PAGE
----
Amazon is no monopoly (43% global share, 50-60% US share, with Apple growing fast?) so the suit needs to prove bundling or other kinds of hanky-panky on *both* sides of the table *intended* to benefit Amazon. Just like the Agency Conspiracy intended to benefit Apple and harm Amazon and consumers.

I'm saying that is a tough hill to climb given the publicly available information.
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Old 02-25-2013, 07:58 AM   #53
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I didn't give the POD publishers example to suggest that the situation is the same. I was trying to point out that Amazon settled. You are looking at this situation from the point of view of convincing the court, but if the plaintiffs are aiming for a settlement then they just have to be annoying about it.
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Old 02-25-2013, 08:05 AM   #54
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I didn't give the POD publishers example to suggest that the situation is the same. I was trying to point out that Amazon settled. You are looking at this situation from the point of view of convincing the court, but if the plaintiffs are aiming for a settlement then they just have to be annoying about it.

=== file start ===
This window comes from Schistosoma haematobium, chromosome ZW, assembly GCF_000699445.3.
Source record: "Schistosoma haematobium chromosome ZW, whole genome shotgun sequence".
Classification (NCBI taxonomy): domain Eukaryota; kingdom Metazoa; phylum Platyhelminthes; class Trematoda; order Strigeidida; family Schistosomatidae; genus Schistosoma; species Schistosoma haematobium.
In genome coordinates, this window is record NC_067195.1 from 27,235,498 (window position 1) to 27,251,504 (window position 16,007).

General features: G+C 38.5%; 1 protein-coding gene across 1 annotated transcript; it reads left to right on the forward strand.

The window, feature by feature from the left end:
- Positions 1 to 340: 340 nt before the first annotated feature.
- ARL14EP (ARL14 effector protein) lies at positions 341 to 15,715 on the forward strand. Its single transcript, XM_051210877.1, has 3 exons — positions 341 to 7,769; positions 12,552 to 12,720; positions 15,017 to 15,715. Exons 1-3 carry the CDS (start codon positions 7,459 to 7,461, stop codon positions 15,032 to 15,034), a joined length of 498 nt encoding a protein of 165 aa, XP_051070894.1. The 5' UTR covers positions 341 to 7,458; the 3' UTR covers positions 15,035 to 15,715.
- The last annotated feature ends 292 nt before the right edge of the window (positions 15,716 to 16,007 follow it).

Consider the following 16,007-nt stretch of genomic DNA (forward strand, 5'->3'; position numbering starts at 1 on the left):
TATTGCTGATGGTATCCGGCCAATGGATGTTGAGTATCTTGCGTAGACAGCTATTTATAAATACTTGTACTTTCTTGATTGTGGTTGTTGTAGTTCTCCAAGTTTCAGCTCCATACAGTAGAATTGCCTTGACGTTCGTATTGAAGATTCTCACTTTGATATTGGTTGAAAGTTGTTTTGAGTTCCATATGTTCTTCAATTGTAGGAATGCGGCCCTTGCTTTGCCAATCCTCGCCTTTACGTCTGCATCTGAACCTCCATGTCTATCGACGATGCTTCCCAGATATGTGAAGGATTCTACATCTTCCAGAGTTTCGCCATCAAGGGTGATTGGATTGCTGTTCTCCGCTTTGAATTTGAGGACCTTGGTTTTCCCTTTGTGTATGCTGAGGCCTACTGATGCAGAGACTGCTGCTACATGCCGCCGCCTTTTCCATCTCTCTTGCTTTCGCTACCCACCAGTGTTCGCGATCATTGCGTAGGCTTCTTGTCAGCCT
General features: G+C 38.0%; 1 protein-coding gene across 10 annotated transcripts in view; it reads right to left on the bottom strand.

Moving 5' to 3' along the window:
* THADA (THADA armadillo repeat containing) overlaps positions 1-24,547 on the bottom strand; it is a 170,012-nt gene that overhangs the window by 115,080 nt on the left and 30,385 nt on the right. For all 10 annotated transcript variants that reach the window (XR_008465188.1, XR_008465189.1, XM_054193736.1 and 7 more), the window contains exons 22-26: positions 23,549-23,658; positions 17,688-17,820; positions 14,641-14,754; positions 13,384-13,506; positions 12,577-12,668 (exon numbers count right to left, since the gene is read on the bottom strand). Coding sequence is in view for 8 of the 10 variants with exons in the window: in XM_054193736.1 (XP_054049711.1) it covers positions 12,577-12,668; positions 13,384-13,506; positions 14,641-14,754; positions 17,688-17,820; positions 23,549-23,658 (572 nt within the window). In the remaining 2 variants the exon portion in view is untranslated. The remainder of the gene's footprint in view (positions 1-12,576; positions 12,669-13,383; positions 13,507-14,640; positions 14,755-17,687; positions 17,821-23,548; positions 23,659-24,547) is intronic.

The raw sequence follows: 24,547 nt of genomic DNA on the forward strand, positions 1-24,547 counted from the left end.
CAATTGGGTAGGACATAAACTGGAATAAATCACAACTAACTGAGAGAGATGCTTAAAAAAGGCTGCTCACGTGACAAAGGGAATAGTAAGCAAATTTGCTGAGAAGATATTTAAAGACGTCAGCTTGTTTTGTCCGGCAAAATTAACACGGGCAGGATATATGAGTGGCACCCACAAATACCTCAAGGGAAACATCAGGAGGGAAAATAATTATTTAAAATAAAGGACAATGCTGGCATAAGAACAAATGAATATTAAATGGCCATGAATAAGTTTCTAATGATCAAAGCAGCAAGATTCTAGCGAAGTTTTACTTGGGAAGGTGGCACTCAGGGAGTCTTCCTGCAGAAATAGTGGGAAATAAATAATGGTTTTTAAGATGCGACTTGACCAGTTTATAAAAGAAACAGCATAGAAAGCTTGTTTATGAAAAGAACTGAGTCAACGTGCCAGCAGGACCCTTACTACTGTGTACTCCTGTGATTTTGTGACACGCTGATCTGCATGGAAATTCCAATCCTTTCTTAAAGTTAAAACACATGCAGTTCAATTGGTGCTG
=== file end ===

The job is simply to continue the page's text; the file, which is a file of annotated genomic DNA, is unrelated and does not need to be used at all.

Amazon settled the POD case because they were in the wrong on the merits.
They're not wrong on the merits here. They have a fair shot at straight dismissal because all the claims are based on *intent* to limit consumer choice whereas DRM is intended to limit piracy. (snicker)

Since they're not suing Apple or B&N or Kobo, they have to prove in court the publishers *intended* to benefit Amazon over the others, that they *intended* to give Amazon a 50% share of the ebook business.

I say: good luck with that.
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Old 02-25-2013, 08:29 AM   #55
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Amazon settled the POD case because they were in the wrong on the merits.
They're not wrong on the merits here. They have a fair shot at straight dismissal because all the claims are based on *intent* to limit consumer choice whereas DRM is intended to limit piracy. (snicker)
Fair shot is not the same as certainty. If a prolonged lawsuit has a negative impact on them they might decide to settle.

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Since they're not suing Apple or B&N or Kobo, they have to prove in court the publishers *intended* to benefit Amazon over the others, that they *intended* to give Amazon a 50% share of the ebook business.
Do Apple, B&N and Kobo fall under the jurisdiction of the court?